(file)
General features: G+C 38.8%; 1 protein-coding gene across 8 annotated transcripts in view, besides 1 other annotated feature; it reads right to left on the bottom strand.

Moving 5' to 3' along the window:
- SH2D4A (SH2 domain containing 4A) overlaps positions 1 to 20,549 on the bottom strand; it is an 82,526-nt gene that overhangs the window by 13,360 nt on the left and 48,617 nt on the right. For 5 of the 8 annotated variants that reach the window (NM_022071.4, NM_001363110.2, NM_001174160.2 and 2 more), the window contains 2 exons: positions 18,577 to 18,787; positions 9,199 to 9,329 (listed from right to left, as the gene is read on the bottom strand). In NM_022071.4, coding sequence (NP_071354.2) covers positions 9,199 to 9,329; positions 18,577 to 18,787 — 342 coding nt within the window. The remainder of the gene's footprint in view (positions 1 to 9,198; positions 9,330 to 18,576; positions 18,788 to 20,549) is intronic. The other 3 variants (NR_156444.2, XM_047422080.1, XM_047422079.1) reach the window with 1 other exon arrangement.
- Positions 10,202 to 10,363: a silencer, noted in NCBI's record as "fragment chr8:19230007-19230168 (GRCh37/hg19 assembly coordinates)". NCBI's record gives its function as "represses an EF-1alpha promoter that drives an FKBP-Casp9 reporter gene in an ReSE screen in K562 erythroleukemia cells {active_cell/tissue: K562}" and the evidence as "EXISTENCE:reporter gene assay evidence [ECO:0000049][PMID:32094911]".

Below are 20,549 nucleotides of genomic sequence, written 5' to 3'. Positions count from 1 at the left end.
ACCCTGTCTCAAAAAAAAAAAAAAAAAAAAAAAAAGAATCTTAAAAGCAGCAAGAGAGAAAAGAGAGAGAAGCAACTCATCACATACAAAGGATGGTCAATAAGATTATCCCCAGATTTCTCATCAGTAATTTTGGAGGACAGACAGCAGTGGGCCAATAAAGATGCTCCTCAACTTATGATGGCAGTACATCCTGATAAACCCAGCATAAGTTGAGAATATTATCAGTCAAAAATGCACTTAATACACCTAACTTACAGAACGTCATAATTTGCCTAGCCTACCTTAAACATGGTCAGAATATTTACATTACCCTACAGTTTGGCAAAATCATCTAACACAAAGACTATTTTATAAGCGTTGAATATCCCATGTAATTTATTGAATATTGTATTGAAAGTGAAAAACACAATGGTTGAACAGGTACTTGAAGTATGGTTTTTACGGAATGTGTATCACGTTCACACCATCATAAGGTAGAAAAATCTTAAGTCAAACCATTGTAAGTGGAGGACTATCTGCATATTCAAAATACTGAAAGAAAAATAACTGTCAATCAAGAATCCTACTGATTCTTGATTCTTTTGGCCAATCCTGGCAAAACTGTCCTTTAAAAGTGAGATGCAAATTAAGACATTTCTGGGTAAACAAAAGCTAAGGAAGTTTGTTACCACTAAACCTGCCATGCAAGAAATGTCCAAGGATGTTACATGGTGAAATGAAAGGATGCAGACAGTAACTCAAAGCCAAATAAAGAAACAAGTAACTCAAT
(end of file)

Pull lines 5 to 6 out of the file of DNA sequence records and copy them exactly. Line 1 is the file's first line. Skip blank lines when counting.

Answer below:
Below are 20,549 nucleotides of genomic sequence, written 5' to 3'. Positions count from 1 at the left end.
ACCCTGTCTCAAAAAAAAAAAAAAAAAAAAAAAAAGAATCTTAAAAGCAGCAAGAGAGAAAAGAGAGAGAAGCAACTCATCACATACAAAGGATGGTCAATAAGATTATCCCCAGATTTCTCATCAGTAATTTTGGAGGACAGACAGCAGTGGGCCAATAAAGATGCTCCTCAACTTATGATGGCAGTACATCCTGATAAACCCAGCATAAGTTGAGAATATTATCAGTCAAAAATGCACTTAATACACCTAACTTACAGAACGTCATAATTTGCCTAGCCTACCTTAAACATGGTCAGAATATTTACATTACCCTACAGTTTGGCAAAATCATCTAACACAAAGACTATTTTATAAGCGTTGAATATCCCATGTAATTTATTGAATATTGTATTGAAAGTGAAAAACACAATGGTTGAACAGGTACTTGAAGTATGGTTTTTACGGAATGTGTATCACGTTCACACCATCATAAGGTAGAAAAATCTTAAGTCAAACCATTGTAAGTGGAGGACTATCTGCATATTCAAAATACTGAAAGAAAAATAACTGTCAATCAAGAATCCTACTGATTCTTGATTCTTTTGGCCAATCCTGGCAAAACTGTCCTTTAAAAGTGAGATGCAAATTAAGACATTTCTGGGTAAACAAAAGCTAAGGAAGTTTGTTACCACTAAACCTGCCATGCAAGAAATGTCCAAGGATGTTACATGGTGAAATGAAAGGATGCAGACAGTAACTCAAAGCCAAATAAAGAAACAAGTAACTCAAT